The US Department of Justice has ended the Paramount Consent Decrees Decrees set forth in the United States vs. Paramount Pictures case of 1948. This does not bode well for the future of movie theaters. Since the decrees were specifically created to prevent film studios from monopolizing the theatrical distribution process.
United States v. Paramount Pictures
Old Hollywood, while often glamorized, was a monopoly nightmare. The big studios controlled every stage of film production and film showcasing. Everything from the physical manufacturing of film to theatrical distribution. For several decades studios owned their own theater chains and could show only their own movies. This allowed complete monopoly and hurt independent cinema. This was until 1948 in the historic United States v. Paramount Pictures case, when the Supreme Court ruled that the situation was a monopoly and forcibly separated the studios from the theater chains. Making them into the separate entities that we still know them as today, these checks and balacnes are known as the Paramount Consent Decrees. With the Decrees it was illegal for a film studio like Universal or Disney to buy a theater chain like AMC. At least it was until today.
In November of 2019 the idea of ending the Paramount Consent Decrees was first brought forth by the Department of Justice. Claiming that the decrees had outlived their usefulness and this move would help to encourage a more competitive marketplace. Especially as entertainment corporations merge in bigger and bigger conglomerates with more and more control over the market. On Friday a federal judge in New York finally gave the green light to end the consents. In a 17 page statement the judge defend ending the decreees as good for business interests. Even outlining that removing the decrees would make formally illegal pratices fully legal. Such as, setting minimum ticket prices, bundling multiple films to theaters, and selling films to entire chains instead of individuals theaters.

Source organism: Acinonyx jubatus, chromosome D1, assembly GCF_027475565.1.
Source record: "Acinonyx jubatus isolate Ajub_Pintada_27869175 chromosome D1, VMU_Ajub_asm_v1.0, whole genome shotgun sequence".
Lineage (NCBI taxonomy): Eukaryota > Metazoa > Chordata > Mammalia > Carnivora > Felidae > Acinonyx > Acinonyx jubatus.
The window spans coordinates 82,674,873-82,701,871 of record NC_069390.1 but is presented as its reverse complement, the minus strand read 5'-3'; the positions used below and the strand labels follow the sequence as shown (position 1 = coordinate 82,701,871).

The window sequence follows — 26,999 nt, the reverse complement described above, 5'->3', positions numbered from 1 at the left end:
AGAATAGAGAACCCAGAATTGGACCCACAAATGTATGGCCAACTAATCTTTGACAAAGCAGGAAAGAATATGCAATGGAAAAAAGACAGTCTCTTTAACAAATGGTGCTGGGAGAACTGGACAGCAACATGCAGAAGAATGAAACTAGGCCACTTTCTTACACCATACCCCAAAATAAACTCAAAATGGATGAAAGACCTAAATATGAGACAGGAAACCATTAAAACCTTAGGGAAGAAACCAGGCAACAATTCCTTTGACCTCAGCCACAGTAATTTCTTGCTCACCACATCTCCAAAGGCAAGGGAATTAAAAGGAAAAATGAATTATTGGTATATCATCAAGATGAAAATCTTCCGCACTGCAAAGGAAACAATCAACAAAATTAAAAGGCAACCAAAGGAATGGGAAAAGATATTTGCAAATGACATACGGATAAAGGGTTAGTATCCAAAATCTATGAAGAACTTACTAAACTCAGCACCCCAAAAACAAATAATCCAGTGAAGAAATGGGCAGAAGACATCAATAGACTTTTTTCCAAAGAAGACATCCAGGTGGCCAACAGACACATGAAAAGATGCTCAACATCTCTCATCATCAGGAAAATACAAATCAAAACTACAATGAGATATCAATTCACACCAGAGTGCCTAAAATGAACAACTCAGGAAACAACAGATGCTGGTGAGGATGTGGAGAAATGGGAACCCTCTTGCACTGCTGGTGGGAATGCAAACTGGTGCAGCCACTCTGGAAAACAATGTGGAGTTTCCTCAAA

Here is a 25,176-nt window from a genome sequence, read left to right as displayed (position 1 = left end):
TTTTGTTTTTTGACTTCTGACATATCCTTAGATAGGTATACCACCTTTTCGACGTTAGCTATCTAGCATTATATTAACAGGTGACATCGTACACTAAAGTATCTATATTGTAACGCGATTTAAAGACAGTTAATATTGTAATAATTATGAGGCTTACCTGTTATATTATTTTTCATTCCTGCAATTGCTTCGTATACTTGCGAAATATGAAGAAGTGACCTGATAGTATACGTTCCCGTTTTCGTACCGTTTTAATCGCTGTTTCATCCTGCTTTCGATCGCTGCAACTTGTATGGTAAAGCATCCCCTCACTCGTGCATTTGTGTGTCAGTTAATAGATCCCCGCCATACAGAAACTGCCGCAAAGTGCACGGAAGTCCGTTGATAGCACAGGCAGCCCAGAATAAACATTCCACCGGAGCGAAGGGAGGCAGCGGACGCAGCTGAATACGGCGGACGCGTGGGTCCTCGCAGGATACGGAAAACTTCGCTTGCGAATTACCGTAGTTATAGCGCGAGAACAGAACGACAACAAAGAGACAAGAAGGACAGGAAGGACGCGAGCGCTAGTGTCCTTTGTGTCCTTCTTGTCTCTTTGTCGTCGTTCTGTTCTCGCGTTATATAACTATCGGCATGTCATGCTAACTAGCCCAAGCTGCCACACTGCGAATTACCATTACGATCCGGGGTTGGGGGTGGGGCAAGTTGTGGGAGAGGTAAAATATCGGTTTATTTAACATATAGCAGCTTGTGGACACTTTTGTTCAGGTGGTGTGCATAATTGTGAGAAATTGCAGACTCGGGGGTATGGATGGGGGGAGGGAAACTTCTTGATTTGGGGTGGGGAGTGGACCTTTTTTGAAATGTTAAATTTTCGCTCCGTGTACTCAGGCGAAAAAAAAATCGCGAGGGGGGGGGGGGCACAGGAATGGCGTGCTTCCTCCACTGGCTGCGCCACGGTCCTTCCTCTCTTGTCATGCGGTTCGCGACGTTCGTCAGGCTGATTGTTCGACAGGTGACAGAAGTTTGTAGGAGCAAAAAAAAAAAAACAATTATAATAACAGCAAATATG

Ramifications of Ending the Paramount Consent Decrees
This change could not come at a worse time. The ongoing pandemic has already severely the infrastructure of the theater chains. Now the Department of Justice has given the media conglomerates the power to exert greater control over or even buy theater chains. This is potentially disastrous at a time when the studios and the theater chains are already in conflict over streaming vs. theatrical releases. The studios, who already have the upper hand in this conflict, have been given even more power. This move also spells disaster for independent theaters, films and filmmakers. Securing the release of a larger studio has now become even more important then ever before as studios have the power to muscle out any competition.